Competency-based models of education require assessments to be based on individuals' capacity to perform, yet the nature of human judgment may fundamentally limit the extent to which such assessment is accurately possible.
To determine whether recent observations of the Mini Clinical Evaluation Exercise (Mini-CEX) performance of postgraduate year 1 physicians influence raters' scores of subsequent performances, consistent with either anchoring bias (scores biased similar to previous experience) or contrast bias (scores biased away from previous experience).
Design, Setting, and Participants
Internet-based randomized, blinded experiment using videos of Mini-CEX assessments of postgraduate year 1 trainees interviewing new internal medicine patients. Participants were 41 attending physicians from England and Wales experienced with the Mini-CEX, with 20 watching and scoring 3 good trainee performances and 21 watching and scoring 3 poor performances. All then watched and scored the same 3 borderline video performances. The study was completed between July and November 2011.
Main Outcome Measures
The primary outcome was scores assigned to the borderline videos, using a 6-point Likert scale (anchors included: 1, well below expectations; 3, borderline; 6, well above expectations). Associations were tested in a multivariable analysis that included participants' sex, years of practice, and the stringency index (within-group z score of initial 3 ratings).
The mean rating scores assigned by physicians who viewed borderline video performances following exposure to good performances was 2.7 (95% CI, 2.4-3.0) vs 3.4 (95% CI, 3.1-3.7) following exposure to poor performances (difference of 0.67 [95% CI, 0.28-1.07]; P = .001). Borderline videos were categorized as consistent with failing scores in 33 of 60 assessments (55%) in those exposed to good performances and in 15 of 63 assessments (24%) in those exposed to poor performances (P < .001). They were categorized as consistent with passing scores in 5 of 60 assessments (8.3%) in those exposed to good performances compared with 25 of 63 assessments (39.5%) in those exposed to poor performances (P < .001). Sex and years of attending practice were not associated with scores. The priming condition (good vs poor performances) and the stringency index jointly accounted for 45% of the observed variation in raters' scores for the borderline videos (P < .001).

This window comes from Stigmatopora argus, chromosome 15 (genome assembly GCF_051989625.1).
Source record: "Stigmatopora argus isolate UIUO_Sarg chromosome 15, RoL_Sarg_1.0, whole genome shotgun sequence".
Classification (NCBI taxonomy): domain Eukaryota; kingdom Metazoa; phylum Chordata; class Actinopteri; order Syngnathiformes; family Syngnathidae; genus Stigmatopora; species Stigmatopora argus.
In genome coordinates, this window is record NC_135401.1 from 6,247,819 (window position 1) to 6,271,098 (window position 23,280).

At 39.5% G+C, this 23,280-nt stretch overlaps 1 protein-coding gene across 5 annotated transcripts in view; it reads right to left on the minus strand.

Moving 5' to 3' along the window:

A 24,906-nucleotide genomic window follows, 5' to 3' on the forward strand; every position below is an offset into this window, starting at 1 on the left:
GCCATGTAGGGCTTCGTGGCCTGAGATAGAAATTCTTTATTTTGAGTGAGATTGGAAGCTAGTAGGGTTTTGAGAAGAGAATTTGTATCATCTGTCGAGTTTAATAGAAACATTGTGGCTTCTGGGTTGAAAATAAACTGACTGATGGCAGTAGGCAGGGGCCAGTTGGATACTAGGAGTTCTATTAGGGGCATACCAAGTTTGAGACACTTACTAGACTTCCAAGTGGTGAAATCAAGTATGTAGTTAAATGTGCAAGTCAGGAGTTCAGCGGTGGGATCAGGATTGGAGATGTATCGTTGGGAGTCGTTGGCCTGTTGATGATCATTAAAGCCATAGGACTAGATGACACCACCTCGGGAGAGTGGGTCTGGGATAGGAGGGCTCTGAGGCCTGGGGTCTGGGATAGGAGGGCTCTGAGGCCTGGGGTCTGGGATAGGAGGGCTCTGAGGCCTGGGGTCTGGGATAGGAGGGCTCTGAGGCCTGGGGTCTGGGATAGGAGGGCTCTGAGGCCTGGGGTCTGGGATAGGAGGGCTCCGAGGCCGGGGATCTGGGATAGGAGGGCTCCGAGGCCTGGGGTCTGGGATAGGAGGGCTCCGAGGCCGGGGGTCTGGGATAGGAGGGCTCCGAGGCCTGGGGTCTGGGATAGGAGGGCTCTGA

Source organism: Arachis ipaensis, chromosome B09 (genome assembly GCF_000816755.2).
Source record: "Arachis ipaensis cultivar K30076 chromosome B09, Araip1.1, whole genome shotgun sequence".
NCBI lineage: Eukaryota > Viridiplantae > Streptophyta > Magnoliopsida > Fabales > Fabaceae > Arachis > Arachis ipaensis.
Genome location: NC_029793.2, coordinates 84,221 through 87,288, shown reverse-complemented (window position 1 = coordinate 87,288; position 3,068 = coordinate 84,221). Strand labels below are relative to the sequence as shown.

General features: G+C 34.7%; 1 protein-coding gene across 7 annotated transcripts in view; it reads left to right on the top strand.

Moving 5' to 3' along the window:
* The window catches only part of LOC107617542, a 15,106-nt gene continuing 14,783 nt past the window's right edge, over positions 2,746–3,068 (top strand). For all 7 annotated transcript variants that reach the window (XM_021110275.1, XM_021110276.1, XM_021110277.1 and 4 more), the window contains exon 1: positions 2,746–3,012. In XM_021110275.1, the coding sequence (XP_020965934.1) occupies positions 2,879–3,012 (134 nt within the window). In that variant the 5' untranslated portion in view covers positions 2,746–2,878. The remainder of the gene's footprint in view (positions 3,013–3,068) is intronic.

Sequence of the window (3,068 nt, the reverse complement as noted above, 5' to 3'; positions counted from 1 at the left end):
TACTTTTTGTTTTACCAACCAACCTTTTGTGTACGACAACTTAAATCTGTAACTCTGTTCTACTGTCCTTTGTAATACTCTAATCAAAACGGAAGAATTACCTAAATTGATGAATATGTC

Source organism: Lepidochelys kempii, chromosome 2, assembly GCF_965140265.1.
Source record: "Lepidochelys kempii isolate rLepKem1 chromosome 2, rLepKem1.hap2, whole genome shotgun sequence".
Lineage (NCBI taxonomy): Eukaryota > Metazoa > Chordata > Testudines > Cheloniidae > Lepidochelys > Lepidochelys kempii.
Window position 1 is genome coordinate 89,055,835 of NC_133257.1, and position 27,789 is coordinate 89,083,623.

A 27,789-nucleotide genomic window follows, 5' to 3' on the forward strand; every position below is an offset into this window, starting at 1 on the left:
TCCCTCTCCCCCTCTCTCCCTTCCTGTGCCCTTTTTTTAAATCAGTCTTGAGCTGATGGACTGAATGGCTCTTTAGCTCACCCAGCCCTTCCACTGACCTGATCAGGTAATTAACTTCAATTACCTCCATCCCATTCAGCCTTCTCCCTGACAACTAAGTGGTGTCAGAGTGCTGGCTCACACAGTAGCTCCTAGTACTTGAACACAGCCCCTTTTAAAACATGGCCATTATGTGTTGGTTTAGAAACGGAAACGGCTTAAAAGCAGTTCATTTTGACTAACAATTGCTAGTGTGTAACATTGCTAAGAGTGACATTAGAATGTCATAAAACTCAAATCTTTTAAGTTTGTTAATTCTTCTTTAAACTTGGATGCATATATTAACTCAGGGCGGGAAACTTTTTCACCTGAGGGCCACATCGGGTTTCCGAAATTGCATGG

In an experimental setting, attending physicians exposed to videos of good medical trainee performances rated subsequent borderline performances lower than those who had been exposed to poor performances, consistent with a contrast bias.